Bleacher Report gets people to spend 5 minutes on its app each day

Speed tweaks and a new look help Bleacher Report keep users glued to its app.

To speed up load times, over the past year Bleacher Report started natively uploading tweets, GIFs and Instagram posts within its app, rather than pulling them from the mobile web. For now, Bleacher Report’s articles still load from the mobile web, but the publisher is looking into adopting Google AMP for its in-app articles to get another speed boost. In April, the sports publisher also launched its own mobile video player and redesigned its app to include tabs and focus more on national sports coverage.

Bleacher Report users, on average, spent 151 minutes in its app per month this past year, according to comScore data. This was the highest among major sports publishers, as the top five sports apps in terms of time spent (excluding Bleacher Report) averaged 82 minutes per user per month.

“The redesign was the last piece of a lot of ‘under the hood’ work that we’ve done,” said Chris Nguyen, Bleacher Report’s vp of product. “We’ve invested our energy to make sure we can control the [mobile] experience.”

Bleacher Report is investing in mobile video product at a time when both mobile and video are rapidly growing. With mobile eating digital media, speed has become increasingly important in keeping users’ attention, which has led many publishers to adopt fast-loading features like Facebook Instant Articles and Google AMP. To boost speed and reduce vendor costs, Bleacher Report replaced video vendors Ooyala and Akamai with its own mobile video player.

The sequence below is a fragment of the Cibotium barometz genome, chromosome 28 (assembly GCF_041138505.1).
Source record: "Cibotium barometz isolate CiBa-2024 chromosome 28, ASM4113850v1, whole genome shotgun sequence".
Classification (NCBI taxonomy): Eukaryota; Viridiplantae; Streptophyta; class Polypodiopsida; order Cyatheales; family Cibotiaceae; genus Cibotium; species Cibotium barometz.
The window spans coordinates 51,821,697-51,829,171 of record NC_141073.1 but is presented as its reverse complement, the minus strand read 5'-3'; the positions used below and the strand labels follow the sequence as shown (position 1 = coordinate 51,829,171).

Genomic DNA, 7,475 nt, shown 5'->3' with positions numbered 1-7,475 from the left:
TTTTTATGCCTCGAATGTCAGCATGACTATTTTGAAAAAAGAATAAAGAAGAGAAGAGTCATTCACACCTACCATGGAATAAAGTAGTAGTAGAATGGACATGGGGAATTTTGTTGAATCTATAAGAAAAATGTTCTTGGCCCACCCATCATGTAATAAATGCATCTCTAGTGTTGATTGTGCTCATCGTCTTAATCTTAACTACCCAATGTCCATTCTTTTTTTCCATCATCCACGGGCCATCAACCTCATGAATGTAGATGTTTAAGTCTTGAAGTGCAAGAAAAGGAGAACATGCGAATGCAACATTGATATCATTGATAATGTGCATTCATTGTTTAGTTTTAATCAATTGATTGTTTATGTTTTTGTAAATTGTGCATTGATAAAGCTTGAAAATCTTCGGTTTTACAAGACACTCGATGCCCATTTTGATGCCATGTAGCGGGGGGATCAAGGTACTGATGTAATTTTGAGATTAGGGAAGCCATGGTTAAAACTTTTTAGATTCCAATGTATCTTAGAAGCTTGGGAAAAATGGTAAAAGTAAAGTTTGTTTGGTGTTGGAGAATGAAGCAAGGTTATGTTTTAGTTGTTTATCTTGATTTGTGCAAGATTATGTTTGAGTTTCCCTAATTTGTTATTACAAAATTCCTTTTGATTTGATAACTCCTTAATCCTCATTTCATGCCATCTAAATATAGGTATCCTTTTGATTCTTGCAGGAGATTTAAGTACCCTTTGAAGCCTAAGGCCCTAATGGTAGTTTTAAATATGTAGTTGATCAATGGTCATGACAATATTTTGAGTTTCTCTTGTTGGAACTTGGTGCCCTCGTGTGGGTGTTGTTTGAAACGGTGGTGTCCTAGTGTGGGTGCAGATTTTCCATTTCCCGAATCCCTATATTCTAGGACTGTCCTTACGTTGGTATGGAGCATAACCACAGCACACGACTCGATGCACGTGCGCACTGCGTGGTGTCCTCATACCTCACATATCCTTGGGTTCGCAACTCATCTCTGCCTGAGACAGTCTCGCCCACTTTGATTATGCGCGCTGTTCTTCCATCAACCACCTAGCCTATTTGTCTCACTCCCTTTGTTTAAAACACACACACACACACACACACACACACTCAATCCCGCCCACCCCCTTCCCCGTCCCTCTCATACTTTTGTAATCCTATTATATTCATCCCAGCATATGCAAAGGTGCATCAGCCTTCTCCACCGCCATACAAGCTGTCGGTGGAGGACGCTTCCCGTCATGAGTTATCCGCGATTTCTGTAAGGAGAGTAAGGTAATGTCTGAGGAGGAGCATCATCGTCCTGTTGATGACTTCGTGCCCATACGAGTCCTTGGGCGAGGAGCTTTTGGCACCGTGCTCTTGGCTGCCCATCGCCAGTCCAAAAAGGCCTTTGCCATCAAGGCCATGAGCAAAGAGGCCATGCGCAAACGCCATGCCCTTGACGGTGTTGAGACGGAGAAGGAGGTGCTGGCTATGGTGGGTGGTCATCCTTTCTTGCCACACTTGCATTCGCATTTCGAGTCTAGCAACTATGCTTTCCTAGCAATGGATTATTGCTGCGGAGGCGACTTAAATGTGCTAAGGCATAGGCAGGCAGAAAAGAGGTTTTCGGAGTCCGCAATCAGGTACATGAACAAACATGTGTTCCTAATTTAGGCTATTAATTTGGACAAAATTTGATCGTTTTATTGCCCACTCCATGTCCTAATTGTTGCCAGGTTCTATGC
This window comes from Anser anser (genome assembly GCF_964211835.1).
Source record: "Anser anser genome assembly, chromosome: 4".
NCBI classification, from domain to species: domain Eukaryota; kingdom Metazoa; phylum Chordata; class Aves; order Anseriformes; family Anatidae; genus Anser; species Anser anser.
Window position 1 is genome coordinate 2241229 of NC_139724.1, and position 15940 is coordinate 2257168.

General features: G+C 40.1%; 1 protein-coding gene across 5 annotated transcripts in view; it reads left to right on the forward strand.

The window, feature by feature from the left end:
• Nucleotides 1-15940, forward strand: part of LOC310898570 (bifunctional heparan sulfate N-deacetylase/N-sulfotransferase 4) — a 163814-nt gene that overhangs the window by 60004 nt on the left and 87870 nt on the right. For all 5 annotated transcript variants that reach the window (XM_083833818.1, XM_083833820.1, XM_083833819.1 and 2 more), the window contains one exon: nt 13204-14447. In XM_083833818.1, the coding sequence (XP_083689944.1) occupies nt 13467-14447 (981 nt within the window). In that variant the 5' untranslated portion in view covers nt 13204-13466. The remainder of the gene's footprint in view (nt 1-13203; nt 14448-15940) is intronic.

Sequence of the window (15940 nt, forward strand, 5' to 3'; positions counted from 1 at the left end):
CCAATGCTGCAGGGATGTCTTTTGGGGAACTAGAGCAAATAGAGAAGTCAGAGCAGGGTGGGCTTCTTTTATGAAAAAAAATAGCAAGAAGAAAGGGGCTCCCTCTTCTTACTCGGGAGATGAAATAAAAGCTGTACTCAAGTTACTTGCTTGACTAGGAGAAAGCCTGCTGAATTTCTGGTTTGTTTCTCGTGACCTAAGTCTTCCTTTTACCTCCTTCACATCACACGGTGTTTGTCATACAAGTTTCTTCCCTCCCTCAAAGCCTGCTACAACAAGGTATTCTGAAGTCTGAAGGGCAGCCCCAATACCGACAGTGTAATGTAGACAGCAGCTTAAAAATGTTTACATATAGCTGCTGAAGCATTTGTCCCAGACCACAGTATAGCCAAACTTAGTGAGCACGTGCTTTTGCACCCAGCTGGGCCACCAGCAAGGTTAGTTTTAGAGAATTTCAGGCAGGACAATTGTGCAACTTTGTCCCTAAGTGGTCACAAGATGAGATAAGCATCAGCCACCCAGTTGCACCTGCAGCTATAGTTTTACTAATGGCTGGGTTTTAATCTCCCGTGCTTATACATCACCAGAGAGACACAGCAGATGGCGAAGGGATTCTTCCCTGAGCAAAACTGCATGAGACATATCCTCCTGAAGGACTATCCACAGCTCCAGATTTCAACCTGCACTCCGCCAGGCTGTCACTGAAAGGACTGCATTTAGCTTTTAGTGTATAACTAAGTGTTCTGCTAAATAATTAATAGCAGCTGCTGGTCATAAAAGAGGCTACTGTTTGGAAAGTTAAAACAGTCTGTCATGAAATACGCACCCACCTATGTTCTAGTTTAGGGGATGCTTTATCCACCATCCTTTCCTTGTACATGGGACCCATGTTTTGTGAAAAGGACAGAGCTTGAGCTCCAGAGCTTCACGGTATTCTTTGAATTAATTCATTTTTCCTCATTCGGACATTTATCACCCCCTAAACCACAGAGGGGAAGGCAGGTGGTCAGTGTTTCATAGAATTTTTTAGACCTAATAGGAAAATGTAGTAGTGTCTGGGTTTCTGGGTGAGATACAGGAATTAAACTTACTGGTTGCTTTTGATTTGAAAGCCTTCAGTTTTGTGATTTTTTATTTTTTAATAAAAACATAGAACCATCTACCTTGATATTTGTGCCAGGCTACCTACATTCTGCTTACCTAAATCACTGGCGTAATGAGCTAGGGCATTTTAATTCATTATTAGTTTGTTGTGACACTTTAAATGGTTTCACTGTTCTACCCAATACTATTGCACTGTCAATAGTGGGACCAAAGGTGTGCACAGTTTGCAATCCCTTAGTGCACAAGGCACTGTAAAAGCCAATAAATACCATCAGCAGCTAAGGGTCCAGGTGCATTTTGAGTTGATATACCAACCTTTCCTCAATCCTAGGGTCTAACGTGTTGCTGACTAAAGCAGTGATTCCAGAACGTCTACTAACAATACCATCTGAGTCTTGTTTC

Since the redesign, Bleacher Report’s in-app videos load within 1.2 seconds, on average, on both Android and iOS, according to video analytics firm Conviva. Per Conviva, the median video load time for publishers is 5.6 seconds on Android and 4.2 seconds on iOS. Bleacher Report declined to provide year-over-year statistics since it switched analytics vendors with the redesign.

The video player has been frequently used since the redesign. One-third of the app’s users use one of the app’s new tabs, Fire, which features silent autoplay videos on a loop, similar to the now-defunct Vine.

Bleacher Report’s old app design is on the left, and the new tab-based design featuring Fire is on the right.

Users who visit Fire stay in the app for 24 percent longer than non-Fire users, said Nguyen, who declined to share raw numbers. In its first month, users watched 150 million video loops on Fire, which lets people quickly scroll through the top sports highlights throughout the nation. Most of the app’s other features focus predominantly on the user’s selected favorite teams.

“We view every tab like it is its own app within the app,” Nguyen said. “We wanted to create an addictive habit around something that isn’t your team.”

About 3 million people use Bleacher Report’s app each month, according to comScore, which means that it still has a long way to go before it catches up with ESPN’s app audience of more than 13 million monthly visitors.

“We might not have as large of breadth,” Nguyen said. “But our engagement is really strong.”

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